Malaga's bull ring with the harbour in the distance
travel tips

Eight things to know before you visit Malaga, Spain – from a local

Cristina Reina

Contributing writer

Planning a trip to Malaga? Here are our top picks...

Stay: Molina Lario, a boutique hotel in the city centre

Walking tour: Malaga through the eyes of a local

Experience: an authentic flamenco performance

Day trip: Nerja, Frigiliana and El Acebuchal

Food tour: Taste of Malaga

Car rental: find competitive rates with Discover Cars

With its enviable position in the south of Spain, Málaga is incredibly popular due to its blend of sun-drenched beaches, rich cultural heritage, and wonderful food.

As one of the best-known coastal cities in Andalusia, Málaga attracts travellers seeking the quintessential Spanish summer experience. As a result, it can become very busy during the warmer (hot) months.

But visiting this vibrant city is about more than beaches. Málaga blends history and modern life, with ancient Moorish castles, contemporary art galleries, and bustling markets.

If you plan on visiting Málaga, here are a few things you should know (from a local) to help give you more insight into the city.

Torremolinos Beach in Malaga

1. Málaga is part of the Costa del Sol (Coast of the Sun)

It can be confusing to hear about both Málaga and Costa del Sol and many people believe that Costa del Sol represents only the towns near Málaga. However, Málaga is included in the term too.

So why is Málaga called Costa del Sol too?

The Costa del Sol region, including Málaga, was historically a region of fishing villages and farms. In the early 20th century, it began to gain popularity as a health destination for the wealthy and ill, mainly due to its mild climate.

Post-1950s, due to affordable air travel and Spain's development as a tourist destination, the Costa del Sol became synonymous with sun, sea, and holidaymakers. Málaga, as the region's largest city, played a pivotal role in this transformation.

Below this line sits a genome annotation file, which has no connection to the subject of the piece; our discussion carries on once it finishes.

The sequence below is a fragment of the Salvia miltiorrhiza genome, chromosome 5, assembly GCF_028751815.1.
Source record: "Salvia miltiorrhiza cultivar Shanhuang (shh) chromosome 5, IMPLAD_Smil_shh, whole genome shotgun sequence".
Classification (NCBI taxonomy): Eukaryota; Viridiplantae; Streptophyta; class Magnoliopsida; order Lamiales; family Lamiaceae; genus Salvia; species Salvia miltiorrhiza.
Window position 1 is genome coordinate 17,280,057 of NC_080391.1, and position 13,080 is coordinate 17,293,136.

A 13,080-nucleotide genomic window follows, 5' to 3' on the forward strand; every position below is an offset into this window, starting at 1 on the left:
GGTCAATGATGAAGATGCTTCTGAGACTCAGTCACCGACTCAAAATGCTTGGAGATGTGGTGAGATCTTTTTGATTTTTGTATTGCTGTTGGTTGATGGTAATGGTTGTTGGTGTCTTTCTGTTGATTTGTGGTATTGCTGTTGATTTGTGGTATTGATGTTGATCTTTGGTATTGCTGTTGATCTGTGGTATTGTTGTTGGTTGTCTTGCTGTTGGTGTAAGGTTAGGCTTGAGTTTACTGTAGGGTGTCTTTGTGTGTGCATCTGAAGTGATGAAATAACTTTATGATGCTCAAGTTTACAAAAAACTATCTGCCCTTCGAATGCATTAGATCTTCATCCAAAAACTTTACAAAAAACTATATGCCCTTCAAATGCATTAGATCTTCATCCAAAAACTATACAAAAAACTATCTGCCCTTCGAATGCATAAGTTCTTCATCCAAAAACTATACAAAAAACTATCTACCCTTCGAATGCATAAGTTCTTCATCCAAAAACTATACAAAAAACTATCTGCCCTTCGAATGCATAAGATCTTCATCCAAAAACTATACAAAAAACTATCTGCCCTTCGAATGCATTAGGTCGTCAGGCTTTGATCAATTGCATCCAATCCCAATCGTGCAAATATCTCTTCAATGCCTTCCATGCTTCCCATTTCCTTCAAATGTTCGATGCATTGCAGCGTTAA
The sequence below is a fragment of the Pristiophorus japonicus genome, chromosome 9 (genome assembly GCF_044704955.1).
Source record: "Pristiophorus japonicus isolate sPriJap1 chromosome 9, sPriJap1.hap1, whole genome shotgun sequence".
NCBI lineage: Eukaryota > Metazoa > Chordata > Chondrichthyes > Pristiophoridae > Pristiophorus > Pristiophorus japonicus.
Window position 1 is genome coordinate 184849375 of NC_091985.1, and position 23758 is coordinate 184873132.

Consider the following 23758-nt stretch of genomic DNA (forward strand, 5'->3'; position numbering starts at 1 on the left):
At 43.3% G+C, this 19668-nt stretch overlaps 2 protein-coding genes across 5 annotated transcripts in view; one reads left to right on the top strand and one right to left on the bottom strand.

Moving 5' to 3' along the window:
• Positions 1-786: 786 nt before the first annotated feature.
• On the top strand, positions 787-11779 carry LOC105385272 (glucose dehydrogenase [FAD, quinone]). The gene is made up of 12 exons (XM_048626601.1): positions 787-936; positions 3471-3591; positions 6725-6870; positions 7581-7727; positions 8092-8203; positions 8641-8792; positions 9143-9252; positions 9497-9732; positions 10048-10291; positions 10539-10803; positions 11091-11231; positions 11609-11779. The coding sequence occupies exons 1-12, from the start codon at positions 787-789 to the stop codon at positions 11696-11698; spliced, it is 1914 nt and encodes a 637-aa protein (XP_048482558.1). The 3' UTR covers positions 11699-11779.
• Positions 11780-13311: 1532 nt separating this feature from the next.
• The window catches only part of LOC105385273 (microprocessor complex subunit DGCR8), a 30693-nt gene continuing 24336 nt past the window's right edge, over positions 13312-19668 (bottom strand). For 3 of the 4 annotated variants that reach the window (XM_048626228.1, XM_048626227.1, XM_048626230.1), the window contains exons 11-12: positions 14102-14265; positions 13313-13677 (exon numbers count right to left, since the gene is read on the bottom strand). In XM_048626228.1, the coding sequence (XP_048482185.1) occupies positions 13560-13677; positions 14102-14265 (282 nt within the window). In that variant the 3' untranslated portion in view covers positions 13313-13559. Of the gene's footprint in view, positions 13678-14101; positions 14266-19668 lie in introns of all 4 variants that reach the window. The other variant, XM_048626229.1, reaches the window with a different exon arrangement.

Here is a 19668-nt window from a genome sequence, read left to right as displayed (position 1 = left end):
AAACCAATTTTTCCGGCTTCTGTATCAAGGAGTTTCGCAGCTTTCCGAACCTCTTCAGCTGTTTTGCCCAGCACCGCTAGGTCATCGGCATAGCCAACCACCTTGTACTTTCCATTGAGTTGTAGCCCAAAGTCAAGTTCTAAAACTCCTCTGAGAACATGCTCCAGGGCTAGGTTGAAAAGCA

The term "Costa del Sol" is believed to come from a tourist who used to visit this area and was very surprised by the sunny weather and warm temperatures - no matter what season it was. Since then, it has become a popular name for the area.

The ancient Moorish fortress, Alcazaba, of Malaga in Andalusia Spain

2. There are many free things to do in Málaga

With many natural attractions such as beaches, parks and beautiful lookout points, there's a lot to do in Málaga for free.

Popular attractions in Málaga such as La Alcazaba and Gibralfaro Castle as well as the Picasso Museum are free on Sundays a couple of hours before closing time. Málaga's Centre of Contemporary Art is also free throughout the week.

Many of the museums and landmarks are also free on specific days, making Malaga a budget-friendly city.

To discover a different side of Málaga, take a stroll through the Soho district. This area, once rundown, has been revitalized by large-scale murals created by internationally renowned artists.